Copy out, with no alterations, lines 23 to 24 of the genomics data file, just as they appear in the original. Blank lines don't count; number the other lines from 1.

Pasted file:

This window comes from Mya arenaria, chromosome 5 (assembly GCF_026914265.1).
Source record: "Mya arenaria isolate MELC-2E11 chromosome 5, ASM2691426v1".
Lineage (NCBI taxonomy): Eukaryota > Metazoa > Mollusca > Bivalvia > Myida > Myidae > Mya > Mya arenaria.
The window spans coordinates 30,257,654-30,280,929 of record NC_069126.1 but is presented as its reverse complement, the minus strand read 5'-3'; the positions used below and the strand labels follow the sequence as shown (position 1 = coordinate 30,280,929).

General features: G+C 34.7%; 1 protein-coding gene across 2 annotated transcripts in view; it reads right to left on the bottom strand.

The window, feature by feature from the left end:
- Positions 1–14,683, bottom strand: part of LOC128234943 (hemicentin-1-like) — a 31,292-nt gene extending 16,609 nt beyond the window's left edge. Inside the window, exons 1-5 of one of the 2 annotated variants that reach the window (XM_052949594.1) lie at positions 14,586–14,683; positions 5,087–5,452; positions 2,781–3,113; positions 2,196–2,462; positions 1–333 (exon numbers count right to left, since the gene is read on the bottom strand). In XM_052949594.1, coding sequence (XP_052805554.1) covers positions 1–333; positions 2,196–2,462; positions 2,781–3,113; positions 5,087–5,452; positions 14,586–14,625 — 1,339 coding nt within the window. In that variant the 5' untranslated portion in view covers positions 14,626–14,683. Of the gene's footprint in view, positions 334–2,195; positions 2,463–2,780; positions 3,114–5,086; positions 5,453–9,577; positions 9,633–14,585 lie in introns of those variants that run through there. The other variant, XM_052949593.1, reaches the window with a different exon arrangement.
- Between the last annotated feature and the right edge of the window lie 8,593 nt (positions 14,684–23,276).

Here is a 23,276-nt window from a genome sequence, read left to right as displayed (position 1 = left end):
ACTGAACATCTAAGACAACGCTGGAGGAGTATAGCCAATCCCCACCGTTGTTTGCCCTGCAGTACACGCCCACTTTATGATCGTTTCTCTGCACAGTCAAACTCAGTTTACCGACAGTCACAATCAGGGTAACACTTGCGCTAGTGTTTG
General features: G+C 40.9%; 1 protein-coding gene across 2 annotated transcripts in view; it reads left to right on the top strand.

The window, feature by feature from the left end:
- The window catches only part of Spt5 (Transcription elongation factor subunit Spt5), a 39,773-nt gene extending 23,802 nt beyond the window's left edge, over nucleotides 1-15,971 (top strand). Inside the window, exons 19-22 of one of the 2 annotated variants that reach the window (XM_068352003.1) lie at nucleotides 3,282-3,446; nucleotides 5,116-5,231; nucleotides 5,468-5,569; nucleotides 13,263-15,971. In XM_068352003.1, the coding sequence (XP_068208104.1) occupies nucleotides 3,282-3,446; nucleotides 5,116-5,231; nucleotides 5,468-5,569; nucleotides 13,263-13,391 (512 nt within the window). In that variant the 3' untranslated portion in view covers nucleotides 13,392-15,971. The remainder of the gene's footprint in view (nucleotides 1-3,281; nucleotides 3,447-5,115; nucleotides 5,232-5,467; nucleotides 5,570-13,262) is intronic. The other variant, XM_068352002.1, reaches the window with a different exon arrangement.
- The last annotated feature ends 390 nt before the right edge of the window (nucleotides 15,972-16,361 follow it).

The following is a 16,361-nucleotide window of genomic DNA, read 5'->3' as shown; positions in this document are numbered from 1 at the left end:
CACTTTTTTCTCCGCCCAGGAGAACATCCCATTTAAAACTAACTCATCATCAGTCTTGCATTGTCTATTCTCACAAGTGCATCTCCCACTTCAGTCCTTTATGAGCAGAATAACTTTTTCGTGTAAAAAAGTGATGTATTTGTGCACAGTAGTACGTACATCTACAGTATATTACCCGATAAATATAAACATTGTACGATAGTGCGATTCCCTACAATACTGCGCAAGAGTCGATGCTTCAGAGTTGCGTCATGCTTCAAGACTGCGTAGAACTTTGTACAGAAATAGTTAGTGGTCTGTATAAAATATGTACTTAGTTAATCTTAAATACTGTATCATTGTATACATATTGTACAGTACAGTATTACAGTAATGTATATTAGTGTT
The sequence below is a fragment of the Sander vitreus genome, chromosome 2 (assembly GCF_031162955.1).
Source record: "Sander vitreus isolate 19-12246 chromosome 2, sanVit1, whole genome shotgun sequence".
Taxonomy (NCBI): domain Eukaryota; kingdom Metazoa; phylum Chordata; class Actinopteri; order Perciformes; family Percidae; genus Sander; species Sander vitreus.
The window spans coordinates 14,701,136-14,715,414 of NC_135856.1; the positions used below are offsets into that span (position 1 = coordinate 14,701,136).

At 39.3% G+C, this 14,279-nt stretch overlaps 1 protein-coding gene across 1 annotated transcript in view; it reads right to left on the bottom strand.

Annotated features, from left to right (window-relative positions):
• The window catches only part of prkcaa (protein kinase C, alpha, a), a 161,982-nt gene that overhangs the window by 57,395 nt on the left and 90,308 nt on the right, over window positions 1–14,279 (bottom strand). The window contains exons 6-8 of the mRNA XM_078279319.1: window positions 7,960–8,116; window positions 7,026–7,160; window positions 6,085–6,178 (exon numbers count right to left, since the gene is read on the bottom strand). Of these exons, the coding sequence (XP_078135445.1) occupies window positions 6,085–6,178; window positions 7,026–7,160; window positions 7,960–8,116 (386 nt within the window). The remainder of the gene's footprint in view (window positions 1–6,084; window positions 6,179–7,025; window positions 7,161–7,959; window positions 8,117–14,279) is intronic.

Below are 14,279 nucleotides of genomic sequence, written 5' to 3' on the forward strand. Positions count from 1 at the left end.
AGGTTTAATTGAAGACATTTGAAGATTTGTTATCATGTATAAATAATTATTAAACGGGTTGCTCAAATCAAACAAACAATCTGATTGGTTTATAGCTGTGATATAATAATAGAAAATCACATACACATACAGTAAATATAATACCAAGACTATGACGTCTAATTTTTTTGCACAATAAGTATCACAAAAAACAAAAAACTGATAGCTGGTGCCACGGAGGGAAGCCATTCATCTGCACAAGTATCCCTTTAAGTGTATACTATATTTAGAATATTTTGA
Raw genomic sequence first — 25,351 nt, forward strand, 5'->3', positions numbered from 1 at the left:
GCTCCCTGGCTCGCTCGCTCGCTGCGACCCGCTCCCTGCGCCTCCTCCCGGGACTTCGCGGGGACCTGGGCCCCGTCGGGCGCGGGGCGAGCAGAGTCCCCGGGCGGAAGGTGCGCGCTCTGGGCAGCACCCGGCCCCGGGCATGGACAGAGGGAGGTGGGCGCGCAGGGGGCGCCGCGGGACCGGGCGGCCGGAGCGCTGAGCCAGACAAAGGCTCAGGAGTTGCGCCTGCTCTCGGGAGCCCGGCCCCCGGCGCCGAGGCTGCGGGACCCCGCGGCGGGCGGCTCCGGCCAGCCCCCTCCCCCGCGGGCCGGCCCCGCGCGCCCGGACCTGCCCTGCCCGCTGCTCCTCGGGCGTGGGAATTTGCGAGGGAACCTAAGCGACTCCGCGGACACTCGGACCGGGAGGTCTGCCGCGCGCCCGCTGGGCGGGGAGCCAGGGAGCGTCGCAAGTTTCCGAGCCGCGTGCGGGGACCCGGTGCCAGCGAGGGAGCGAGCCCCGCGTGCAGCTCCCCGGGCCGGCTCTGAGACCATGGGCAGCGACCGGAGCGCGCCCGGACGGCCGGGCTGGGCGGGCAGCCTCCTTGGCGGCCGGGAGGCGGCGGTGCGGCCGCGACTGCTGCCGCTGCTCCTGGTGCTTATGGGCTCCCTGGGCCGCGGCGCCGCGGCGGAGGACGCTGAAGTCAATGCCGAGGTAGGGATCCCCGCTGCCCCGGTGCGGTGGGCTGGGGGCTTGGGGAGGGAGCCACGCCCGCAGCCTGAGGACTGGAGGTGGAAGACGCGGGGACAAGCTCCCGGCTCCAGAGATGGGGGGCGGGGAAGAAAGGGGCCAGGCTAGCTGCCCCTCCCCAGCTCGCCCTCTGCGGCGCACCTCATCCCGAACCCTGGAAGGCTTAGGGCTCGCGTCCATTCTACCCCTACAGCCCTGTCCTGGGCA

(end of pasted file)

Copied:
• The window catches only part of prkcaa (protein kinase C, alpha, a), a 161,982-nt gene that overhangs the window by 57,395 nt on the left and 90,308 nt on the right, over window positions 1–14,279 (bottom strand). The window contains exons 6-8 of the mRNA XM_078279319.1: window positions 7,960–8,116; window positions 7,026–7,160; window positions 6,085–6,178 (exon numbers count right to left, since the gene is read on the bottom strand). Of these exons, the coding sequence (XP_078135445.1) occupies window positions 6,085–6,178; window positions 7,026–7,160; window positions 7,960–8,116 (386 nt within the window). The remainder of the gene's footprint in view (window positions 1–6,084; window positions 6,179–7,025; window positions 7,161–7,959; window positions 8,117–14,279) is intronic.

Below are 14,279 nucleotides of genomic sequence, written 5' to 3' on the forward strand. Positions count from 1 at the left end.